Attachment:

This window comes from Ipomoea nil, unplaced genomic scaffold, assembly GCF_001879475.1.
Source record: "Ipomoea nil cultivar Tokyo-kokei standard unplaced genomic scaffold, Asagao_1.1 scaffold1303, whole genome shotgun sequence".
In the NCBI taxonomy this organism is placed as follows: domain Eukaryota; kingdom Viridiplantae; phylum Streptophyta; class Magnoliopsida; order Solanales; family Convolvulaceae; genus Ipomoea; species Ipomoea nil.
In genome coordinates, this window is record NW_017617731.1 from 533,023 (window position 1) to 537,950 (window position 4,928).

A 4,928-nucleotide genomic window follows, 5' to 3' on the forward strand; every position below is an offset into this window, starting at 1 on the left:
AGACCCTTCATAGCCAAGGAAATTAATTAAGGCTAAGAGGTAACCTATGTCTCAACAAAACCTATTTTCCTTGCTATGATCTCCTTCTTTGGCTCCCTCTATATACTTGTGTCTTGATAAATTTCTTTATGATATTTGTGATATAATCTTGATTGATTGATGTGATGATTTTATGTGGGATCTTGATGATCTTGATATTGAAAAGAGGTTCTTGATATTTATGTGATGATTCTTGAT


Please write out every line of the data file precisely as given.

This window comes from Ipomoea nil, unplaced genomic scaffold, assembly GCF_001879475.1.
Source record: "Ipomoea nil cultivar Tokyo-kokei standard unplaced genomic scaffold, Asagao_1.1 scaffold1303, whole genome shotgun sequence".
In the NCBI taxonomy this organism is placed as follows: domain Eukaryota; kingdom Viridiplantae; phylum Streptophyta; class Magnoliopsida; order Solanales; family Convolvulaceae; genus Ipomoea; species Ipomoea nil.
In genome coordinates, this window is record NW_017617731.1 from 533,023 (window position 1) to 537,950 (window position 4,928).

A 4,928-nucleotide genomic window follows, 5' to 3' on the forward strand; every position below is an offset into this window, starting at 1 on the left:
AGACCCTTCATAGCCAAGGAAATTAATTAAGGCTAAGAGGTAACCTATGTCTCAACAAAACCTATTTTCCTTGCTATGATCTCCTTCTTTGGCTCCCTCTATATACTTGTGTCTTGATAAATTTCTTTATGATATTTGTGATATAATCTTGATTGATTGATGTGATGATTTTATGTGGGATCTTGATGATCTTGATATTGAAAAGAGGTTCTTGATATTTATGTGATGATTCTTGAT